The average monthly rent for larger properties continued to increase at a faster rate than flats during the last quarter of 2020, according to data from The Deposit Protection Service.
The service’s quarterly rent index showed the average monthly cost of renting a detached property in Q4 last year was £1,055, 2.83 per cent (£29) more than in Q3 2020 and 5.71 per cent (£57) more than Q4 2019.
The average rent for semi-detached homes also increased to £847 in Q4 2020, 2.29 per cent (£19) more than in the previous quarter and 4.05 per cent (£33) more than in Q4 2019.
But the cost of renting a flat grew at a slower rate than larger properties to £803, 1.01 per cent (£8) more than in Q3 2020 and 1.13 per cent (£9) more than in Q4 2019.
Matt Trevett, managing director at The DPS, said: “Lockdown has meant many more people are spending longer at home, including far more extensive remote working, and as a consequence more tenants are seeking larger properties with more space.
“While there seems to be a particular focus on detached and semi-detached properties, the rental market as a whole remained remarkably resilient throughout much of 2020, despite broader economic uncertainties and restrictions that affected home viewings and public movement during the first national lockdown.”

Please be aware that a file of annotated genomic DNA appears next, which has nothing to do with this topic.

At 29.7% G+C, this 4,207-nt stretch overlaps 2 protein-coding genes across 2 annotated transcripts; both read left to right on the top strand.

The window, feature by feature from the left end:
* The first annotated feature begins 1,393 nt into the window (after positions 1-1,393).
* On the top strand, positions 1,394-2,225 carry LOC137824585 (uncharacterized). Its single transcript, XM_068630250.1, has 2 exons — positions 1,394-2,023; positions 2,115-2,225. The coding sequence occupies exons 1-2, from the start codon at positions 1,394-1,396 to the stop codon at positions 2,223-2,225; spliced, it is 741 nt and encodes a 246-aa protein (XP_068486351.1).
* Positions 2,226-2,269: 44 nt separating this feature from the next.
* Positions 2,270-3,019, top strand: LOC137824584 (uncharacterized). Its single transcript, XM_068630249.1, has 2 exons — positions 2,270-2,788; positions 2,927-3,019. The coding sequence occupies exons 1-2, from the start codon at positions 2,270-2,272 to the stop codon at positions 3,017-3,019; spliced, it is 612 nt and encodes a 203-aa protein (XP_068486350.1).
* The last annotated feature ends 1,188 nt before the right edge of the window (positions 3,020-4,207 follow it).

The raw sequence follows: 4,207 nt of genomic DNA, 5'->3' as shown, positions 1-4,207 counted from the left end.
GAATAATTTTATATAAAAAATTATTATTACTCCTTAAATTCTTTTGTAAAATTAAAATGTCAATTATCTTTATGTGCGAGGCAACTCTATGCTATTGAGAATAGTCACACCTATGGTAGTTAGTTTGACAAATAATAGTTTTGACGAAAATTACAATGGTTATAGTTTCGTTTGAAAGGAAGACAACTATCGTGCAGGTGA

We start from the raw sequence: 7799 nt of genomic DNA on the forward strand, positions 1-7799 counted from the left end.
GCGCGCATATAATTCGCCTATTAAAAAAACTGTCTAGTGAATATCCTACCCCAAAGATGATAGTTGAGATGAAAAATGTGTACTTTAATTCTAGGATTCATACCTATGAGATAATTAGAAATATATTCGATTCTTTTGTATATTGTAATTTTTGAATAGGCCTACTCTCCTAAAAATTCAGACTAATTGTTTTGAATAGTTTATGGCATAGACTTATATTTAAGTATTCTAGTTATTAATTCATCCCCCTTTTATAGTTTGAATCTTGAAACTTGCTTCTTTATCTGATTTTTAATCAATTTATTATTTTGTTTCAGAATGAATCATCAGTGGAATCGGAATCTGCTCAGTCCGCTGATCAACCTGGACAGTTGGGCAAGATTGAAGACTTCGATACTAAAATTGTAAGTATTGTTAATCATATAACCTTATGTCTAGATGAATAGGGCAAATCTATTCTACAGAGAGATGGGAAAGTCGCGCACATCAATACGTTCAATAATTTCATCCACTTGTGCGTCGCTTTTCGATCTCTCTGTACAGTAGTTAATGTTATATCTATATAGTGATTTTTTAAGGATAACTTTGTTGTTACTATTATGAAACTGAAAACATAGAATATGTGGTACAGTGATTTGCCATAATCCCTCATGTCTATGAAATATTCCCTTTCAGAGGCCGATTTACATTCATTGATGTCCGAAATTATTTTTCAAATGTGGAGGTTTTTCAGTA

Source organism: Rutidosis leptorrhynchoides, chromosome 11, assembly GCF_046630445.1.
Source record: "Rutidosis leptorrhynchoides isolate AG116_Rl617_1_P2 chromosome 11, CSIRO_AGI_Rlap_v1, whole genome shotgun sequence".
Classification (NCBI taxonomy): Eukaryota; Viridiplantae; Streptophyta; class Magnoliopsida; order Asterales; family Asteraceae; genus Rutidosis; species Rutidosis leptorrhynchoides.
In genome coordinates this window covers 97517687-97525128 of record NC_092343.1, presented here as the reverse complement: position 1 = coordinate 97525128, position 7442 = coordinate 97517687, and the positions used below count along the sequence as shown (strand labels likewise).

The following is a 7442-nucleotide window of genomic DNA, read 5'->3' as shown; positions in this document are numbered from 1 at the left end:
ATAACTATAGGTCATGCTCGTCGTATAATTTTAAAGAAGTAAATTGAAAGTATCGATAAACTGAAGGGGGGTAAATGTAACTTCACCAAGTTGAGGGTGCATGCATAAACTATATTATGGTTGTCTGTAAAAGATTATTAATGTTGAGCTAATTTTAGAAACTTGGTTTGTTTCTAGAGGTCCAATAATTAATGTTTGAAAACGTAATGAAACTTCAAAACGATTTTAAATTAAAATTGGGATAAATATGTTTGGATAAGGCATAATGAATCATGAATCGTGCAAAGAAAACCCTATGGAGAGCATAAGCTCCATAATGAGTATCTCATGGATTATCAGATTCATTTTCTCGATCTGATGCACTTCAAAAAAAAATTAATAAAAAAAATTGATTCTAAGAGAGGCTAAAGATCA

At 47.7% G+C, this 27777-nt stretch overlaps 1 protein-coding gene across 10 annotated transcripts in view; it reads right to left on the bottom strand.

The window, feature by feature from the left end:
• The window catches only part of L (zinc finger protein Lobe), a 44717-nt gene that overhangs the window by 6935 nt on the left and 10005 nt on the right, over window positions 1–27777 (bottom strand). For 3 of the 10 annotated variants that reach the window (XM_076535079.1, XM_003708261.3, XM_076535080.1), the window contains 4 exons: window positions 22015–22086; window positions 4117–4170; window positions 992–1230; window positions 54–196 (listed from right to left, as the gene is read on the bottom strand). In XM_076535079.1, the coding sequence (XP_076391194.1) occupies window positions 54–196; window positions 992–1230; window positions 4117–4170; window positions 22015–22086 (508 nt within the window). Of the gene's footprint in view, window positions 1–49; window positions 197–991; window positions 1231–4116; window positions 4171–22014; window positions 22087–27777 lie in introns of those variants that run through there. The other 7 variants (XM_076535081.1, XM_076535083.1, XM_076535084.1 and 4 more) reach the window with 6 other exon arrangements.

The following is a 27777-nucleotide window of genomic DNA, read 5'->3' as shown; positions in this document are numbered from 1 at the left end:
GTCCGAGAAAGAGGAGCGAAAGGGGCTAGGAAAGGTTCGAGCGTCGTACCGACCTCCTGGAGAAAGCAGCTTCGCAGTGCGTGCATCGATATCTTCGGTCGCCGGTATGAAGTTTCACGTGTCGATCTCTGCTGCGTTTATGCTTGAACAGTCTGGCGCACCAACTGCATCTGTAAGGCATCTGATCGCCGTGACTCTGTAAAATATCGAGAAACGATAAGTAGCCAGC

The rent data reflects a similar trend to that seen in the purchase market. Analysis from Halifax last year of house prices between March and September found the cost of the largest types of properties had risen at more than twice the rate of the smallest homes.
Average rent by property type
2020 Q4 vs 2020 Q3 % change
2020 Q4 vs 2019 Q4% change
Meanwhile the DPS index showed rents in London continued to drop to £1,317 during Q4, 0.38 per cent (£5) less than in Q3 2020 and 2.08 per cent (£28) less than Q4 2019.
The service noted the biggest drop in central London, where the average rent stood at £1,377 in Q4, 1.01 per cent (£14) less than the quarter before and 3.77 per cent (£54) less than Q4 2019.
However, it added the capital remained proportionately the most expensive area to rent at 39 per cent of the average UK income.
Analysis last year by Rightmove of commuter lines in London found zone 6 saw the biggest increase in the number of buyers, and zone 1 (central London) the smallest, a reversal of the trend seen a year ago amid an interest in larger properties.
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